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3D MRI of a 6-day-old quail egg
- Suzanne Duce / University of Dundee
- Digital Images
Attribution 4.0 International (CC BY 4.0)
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About this work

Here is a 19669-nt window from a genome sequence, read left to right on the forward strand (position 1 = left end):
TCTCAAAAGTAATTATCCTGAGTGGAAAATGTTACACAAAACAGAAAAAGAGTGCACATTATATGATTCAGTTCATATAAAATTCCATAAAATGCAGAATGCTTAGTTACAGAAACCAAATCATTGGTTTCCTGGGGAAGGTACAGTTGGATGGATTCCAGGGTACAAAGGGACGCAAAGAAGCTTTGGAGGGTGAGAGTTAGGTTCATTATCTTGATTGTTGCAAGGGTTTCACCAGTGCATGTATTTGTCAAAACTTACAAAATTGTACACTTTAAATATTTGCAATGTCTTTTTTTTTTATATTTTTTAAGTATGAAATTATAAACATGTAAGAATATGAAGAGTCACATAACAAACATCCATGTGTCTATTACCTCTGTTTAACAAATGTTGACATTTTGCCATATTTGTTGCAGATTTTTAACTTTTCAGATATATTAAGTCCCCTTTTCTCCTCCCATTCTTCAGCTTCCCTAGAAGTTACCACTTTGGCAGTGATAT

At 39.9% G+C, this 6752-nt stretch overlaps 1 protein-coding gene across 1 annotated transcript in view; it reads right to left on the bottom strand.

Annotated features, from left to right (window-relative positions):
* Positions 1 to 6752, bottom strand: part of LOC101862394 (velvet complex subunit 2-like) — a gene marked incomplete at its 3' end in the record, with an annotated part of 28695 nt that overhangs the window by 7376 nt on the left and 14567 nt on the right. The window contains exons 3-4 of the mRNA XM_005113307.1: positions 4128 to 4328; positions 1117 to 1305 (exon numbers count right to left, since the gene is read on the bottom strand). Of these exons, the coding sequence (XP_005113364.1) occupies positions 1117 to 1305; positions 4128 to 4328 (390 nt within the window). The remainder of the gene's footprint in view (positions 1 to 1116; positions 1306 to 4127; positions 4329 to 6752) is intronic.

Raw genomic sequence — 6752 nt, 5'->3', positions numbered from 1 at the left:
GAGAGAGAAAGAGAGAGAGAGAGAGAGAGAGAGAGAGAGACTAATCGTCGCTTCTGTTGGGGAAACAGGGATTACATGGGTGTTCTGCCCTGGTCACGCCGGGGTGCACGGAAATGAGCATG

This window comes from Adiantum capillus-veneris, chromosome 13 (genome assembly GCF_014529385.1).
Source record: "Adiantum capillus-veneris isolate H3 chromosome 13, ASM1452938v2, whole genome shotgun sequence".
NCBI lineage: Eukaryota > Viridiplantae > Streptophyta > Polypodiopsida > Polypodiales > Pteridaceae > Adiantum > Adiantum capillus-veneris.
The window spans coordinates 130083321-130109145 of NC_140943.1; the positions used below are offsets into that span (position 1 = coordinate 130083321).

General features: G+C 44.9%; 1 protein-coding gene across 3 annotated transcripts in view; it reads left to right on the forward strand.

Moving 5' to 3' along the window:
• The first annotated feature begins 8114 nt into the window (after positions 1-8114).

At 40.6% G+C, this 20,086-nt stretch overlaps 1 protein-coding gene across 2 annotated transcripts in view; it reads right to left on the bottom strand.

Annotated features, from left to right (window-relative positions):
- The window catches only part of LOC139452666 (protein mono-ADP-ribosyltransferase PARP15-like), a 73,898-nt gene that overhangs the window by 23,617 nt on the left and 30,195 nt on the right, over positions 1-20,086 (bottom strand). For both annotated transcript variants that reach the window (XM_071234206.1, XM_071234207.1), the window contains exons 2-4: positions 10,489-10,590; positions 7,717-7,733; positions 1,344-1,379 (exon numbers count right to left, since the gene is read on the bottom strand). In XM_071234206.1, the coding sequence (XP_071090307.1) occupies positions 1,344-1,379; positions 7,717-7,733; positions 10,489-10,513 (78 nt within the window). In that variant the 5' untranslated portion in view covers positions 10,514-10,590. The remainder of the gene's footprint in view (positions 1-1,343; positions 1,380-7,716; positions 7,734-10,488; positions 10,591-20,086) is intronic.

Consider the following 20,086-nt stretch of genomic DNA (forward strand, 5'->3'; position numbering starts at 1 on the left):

This image shows the surface structure of a Japanese quail (Coturnix japonica) egg. The image was captured as part of a series of MRI scans to show the development of a 6-day-old quail embryo. The developing live embryo within this egg would be about 14 mm in length at this stage. Avian embryos are important experimental models for investigating embryonic development and in particular the processes that control the laying down of the body plan and organogenesis. Their importance is due, at least in part, to the fact that they are encased within an egg which provides nearly all the components necessary for development allowing scientists to study the development of the embryo outside the body of the mother. In addition to the embryo, the egg is composed of extra-embryonic and non-embryonic components. The extra-embryonic components (e.g. yolk sac, allantois and amnion) are temporary structures participating in fundamental metabolic processes such as respiration, nutrition and excretion. The non-embryonic components of the egg (e.g. yolk, albumen and shell) provide nutrients and also physical and microbial protection for the growing embryo.